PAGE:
With Alan Ereira
  • Crusades (1994), ISBN 0-563-37007-6
  • Terry Jones' Medieval Lives (2004), ISBN 0-563-48793-3
  • Terry Jones' Barbarians (2006), ISBN 0-563-49318-6


Documentary series

Political views

Jones has published a number of articles on political and social commentary, principally in newspapers The Daily Telegraph, The Guardian, The Independent, and The Observer. Many of these articles criticised the war on terror, belittling it as "declaring war on an abstract noun" and comparing it to attempting to "annihilate mockery".[11] In August 2014, Jones was one of 200 public figures who were signatories to a letter to The Guardian opposing Scottish independence in the run-up to September's referendum on that issue.[12]


Monty Python and
the Holy Grail
Monty Python's
Life of Brian
Monty Python's The
Meaning of Life
Erik the
The Wind in
the Willows
Absolutely Anything
Graham Chapman
John Cleese
Carol Cleveland
Terry Gilliam
Eric Idle
Neil Innes
Charles McKeown
Michael Palin
Antony Sher
John Young

Jones and Gavin Scott have been working for years on a script for a "sci-fi farce combining CGI and live action" tentatively called Absolutely Anything;[13] the film is expected to begin principal photography in spring 2012,[13] with Terry Gilliam, John Cleese, and Michael Palin agreeing to "provide voices for a group of aliens".[14]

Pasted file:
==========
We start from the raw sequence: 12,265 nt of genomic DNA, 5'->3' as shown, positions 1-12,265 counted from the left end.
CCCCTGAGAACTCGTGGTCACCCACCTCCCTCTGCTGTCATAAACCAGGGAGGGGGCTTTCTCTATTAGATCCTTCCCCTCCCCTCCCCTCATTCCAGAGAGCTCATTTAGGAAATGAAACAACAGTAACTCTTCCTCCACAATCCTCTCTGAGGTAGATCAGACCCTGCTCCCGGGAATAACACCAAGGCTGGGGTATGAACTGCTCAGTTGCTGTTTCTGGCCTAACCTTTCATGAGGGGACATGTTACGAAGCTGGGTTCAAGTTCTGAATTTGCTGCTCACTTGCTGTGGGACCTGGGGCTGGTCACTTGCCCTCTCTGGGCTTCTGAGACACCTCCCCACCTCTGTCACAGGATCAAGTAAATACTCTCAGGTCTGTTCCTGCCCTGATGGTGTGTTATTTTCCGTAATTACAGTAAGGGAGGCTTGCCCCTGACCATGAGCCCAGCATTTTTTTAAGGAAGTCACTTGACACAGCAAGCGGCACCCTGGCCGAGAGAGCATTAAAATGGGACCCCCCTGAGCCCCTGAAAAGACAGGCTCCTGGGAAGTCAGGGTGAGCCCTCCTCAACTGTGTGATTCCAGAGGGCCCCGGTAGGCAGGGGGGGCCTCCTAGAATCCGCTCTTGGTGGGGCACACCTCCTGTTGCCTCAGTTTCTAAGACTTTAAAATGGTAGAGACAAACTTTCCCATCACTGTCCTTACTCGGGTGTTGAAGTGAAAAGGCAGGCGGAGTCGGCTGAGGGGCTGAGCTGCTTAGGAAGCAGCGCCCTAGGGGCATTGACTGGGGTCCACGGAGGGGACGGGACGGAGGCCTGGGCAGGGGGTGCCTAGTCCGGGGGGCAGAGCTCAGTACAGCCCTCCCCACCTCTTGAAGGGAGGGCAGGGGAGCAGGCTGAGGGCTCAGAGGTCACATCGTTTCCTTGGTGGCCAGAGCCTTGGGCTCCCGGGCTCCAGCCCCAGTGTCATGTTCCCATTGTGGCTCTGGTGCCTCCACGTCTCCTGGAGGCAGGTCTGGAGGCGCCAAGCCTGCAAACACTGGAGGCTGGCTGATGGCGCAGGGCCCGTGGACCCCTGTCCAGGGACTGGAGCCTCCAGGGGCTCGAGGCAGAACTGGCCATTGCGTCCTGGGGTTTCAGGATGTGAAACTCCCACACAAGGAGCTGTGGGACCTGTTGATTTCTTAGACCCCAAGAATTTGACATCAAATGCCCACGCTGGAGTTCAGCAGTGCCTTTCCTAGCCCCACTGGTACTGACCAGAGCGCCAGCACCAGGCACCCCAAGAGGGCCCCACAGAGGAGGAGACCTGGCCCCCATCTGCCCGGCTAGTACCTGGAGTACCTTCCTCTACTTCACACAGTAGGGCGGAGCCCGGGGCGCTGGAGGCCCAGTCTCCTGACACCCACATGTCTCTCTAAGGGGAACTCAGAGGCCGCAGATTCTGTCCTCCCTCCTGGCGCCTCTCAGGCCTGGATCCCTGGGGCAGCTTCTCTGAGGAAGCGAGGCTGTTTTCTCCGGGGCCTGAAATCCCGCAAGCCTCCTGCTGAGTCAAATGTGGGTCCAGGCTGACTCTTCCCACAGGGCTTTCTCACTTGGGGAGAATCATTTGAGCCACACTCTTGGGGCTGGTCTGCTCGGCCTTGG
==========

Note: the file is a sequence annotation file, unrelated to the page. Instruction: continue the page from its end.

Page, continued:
• An asteroid, 9622 Terryjones, is named in his honour. When asked during a webchat if this were the greatest honour he has received, Jones replied, "I didn't realise it was an honour to have a barren lump of rock named after one."

Further reading

  • Wilmut, Roger (1980). From Fringe to Flying Circus: Celebrating a Unique Generation of Comedy, 1960–1980. London: Eyre Methuen.  


  1. ^ Bevan, Nathan (5 March 2011). "The life and times of Monty Python’s Terry Jones by Nathan Bevan, Western Mail at". Retrieved 1 June 2011. 
  2. ^ "Distinguished Old Guildfordians – Terry Jones". Royal Grammar School, Guildford Website. Retrieved 9 February 2011. 
  3. ^ Roger Wilmut, From Fringe to Flying Circus, London, 1980, p.38; "An interview with Terry Jones". IGN. Retrieved 29 June 2008. . He became interested in the medieval period through reading Chaucer as part of his English degree.
  4. ^ A Python's progress", Volume 22 Number 2, Hilary 2010 at""". Retrieved 1 June 2011. 
  5. ^ Martin, Francesca (16 January 2008). "Ex-Python's opera rings the changes". The Guardian (London). 
  6. ^ Williams, Holly (27 February 2011). "Heads Up: Operashots". The Independent (London). 
  7. ^ Gioia, Michael. Film"Absolutely Anything"Monty Python Members, Eddie Izzard, Robin Williams and More Among Cast of, 27 February 2014